From a privacy perspective there are a number of compliance challenges for technology companies undertaking social media activities. These include managing consent issues when embarking upon big data projects which combine data from multiple sources to assist with market intelligence, spending habits or product preferences to name a few.

Privacy also raises its head when organisations use social signons or SSOs for their customers. Whilst increasingly common place, there are some known security risks with SSOs that have implications for compliance under the Privacy Act. APP 11 requires an APP Entity to take reasonable steps to protect personal information it holds from misuse, interference and loss and from unauthorised access, modification or disclosure.

Geo-targeting activities and services such as Facebook ad serving are "targeted" towards specific users and often amount to direct marketing activities. APP 8 imposes strict requirements in relation to consumer marketing activities which will be triggered by Facebook and other social media advertising campaigns.

These privacy issues apply broadly to all organisations in Australia which fall within the scope of the Privacy Act who are conducting social media activities. From a TMT industry perspective one recent case highlights the higher standard which arguably applies to those in the sector. Let's look at that case now.

Personal information which has been de-identified (or re-identified)?

There have been recent discussions in relation to the use of de-identified personal information in data analytics. If personal information is de-identified it does not fall within the scope of the Privacy Act and can therefore be used more flexibly.

These issues were considered in a May 2015 determination of the Australian Privacy Commissioner in Ben Grubb v. Telstra Corporation, which centred around journalist Ben Grubb's request to access telecommunications metadata held by Telstra Corporation Limited (Telstra) relating to Mr Grubb's use of Telstra mobile services.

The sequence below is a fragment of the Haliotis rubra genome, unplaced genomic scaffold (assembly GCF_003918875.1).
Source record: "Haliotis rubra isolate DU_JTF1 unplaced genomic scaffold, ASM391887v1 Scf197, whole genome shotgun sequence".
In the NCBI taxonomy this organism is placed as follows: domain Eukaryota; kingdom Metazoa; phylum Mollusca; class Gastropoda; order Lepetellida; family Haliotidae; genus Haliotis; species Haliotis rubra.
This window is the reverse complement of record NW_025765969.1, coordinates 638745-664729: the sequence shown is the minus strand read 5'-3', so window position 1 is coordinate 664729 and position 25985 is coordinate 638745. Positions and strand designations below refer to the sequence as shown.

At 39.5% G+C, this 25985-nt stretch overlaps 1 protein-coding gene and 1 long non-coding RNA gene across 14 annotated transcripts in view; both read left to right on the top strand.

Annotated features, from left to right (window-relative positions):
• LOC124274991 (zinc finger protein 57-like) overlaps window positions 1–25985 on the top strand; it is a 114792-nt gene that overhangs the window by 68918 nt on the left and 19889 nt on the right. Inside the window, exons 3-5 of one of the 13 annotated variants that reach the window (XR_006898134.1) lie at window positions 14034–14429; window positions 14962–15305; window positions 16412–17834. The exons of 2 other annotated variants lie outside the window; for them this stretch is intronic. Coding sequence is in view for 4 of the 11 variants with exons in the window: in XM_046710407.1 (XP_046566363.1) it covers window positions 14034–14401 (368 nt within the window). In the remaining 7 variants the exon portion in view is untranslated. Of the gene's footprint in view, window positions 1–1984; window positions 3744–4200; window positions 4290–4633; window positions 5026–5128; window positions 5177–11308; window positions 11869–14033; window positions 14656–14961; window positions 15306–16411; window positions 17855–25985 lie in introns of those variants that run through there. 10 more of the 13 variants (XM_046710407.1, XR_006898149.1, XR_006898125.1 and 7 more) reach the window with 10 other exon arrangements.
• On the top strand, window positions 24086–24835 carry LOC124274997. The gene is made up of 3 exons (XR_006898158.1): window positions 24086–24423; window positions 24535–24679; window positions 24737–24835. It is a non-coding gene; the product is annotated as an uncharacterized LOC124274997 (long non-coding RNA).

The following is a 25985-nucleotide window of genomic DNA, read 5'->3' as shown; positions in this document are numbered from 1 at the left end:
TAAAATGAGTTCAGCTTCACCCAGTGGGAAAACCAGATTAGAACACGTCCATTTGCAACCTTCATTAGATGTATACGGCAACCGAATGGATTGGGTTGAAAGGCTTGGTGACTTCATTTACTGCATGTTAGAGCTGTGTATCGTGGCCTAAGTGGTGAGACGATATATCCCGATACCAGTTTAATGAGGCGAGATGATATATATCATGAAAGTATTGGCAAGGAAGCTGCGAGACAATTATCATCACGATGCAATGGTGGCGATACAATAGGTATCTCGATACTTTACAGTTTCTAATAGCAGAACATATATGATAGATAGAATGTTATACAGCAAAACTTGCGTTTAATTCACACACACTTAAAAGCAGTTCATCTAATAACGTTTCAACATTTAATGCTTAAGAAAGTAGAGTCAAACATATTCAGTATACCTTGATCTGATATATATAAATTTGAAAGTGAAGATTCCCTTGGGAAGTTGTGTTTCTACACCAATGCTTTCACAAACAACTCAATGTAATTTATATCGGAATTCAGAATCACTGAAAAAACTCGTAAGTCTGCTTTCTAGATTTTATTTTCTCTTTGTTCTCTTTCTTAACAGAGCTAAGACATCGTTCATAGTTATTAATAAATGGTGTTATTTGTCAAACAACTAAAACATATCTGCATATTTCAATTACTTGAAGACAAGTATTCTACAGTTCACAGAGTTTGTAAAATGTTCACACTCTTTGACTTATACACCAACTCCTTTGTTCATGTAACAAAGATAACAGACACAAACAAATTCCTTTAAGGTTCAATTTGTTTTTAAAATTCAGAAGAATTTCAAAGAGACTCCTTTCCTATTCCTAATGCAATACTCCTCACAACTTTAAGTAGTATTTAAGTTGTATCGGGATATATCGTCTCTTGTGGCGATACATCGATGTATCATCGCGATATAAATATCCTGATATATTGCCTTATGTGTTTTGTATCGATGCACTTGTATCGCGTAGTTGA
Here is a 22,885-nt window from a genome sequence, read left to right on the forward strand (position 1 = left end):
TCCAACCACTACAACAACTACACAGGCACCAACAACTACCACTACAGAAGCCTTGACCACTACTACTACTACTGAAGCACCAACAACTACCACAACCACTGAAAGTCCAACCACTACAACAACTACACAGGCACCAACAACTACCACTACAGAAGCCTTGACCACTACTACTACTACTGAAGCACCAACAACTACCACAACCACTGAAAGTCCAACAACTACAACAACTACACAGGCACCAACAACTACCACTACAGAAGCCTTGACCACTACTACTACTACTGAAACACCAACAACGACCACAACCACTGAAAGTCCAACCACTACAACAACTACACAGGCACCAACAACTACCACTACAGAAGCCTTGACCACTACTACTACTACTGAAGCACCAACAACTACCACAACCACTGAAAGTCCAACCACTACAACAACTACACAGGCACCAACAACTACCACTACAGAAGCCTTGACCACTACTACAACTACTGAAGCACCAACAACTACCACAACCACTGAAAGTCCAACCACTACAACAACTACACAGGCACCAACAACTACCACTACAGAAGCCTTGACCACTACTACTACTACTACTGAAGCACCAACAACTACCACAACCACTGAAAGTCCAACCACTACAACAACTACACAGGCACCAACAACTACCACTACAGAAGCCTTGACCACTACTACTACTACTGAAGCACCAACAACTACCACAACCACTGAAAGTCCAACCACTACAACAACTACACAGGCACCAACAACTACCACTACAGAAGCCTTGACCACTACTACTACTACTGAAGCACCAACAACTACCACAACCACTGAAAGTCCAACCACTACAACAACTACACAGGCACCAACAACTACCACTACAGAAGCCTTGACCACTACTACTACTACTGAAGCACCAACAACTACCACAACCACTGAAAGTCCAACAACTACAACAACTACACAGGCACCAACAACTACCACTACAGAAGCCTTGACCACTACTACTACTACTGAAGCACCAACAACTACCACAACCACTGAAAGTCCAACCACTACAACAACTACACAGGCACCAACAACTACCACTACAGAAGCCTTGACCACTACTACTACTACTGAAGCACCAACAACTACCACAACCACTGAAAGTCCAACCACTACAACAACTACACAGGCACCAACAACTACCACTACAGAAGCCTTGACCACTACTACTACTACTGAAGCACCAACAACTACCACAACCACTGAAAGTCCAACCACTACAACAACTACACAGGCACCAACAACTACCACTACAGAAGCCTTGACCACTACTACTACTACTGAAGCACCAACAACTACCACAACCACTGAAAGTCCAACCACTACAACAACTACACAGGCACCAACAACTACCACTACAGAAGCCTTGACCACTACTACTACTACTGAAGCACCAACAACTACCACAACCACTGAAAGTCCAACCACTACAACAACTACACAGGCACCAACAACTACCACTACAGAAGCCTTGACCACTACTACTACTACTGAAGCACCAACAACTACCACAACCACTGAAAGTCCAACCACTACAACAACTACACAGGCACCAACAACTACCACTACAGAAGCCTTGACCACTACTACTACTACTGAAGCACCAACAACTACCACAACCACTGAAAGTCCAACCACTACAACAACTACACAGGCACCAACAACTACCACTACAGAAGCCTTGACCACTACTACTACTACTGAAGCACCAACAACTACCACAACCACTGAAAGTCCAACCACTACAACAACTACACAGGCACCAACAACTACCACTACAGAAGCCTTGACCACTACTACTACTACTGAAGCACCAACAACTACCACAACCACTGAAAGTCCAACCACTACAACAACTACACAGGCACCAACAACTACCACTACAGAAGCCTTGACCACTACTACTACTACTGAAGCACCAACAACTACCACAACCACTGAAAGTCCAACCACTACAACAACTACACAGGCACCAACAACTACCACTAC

Looking at the requirements under the Privacy Act prior to the 2014 amendments, to fall within the definition of personal information, the individual's identity must be "apparent" or "reasonably ascertained" from the information. As part of the Commissioner's investigations into the information held by Telstra in relation to Mr Grubb, he closely examined whether information held across multiple systems could amount to personal information when considered as a whole. The capacity of the organisation to access and extract this information across multiple systems was also carefully examined. The Commissioner specifically noted as follows:

Telstra's handling of tens of thousands of requests made by law enforcement bodies, together with its recent public statement affirming that customers may access their metadata on request, suggests instead that Telstra has the capacity through the use of its network and records management systems to ascertain the identity of an individual and this process of ascertaining an individual's identity does not exceed the bounds of what is reasonable.

The Privacy Commissioner found in the case of Mr Grubb that, while the process of information retrieval may be lengthy and/or complex, Telstra was not able to show that the process of cross-referencing different systems to provide the relevant information is beyond what is reasonable relative to its resources and existing operational capacities.

The Privacy Commissioner went on to find that a broad range of information collected and used by Australian businesses in anonymised form may be regarded as 'personal information' where a business has the ability to cross-link that information to an identifiable individual, even where that cross-linking is not a normal business activity or administratively impractical and burdensome.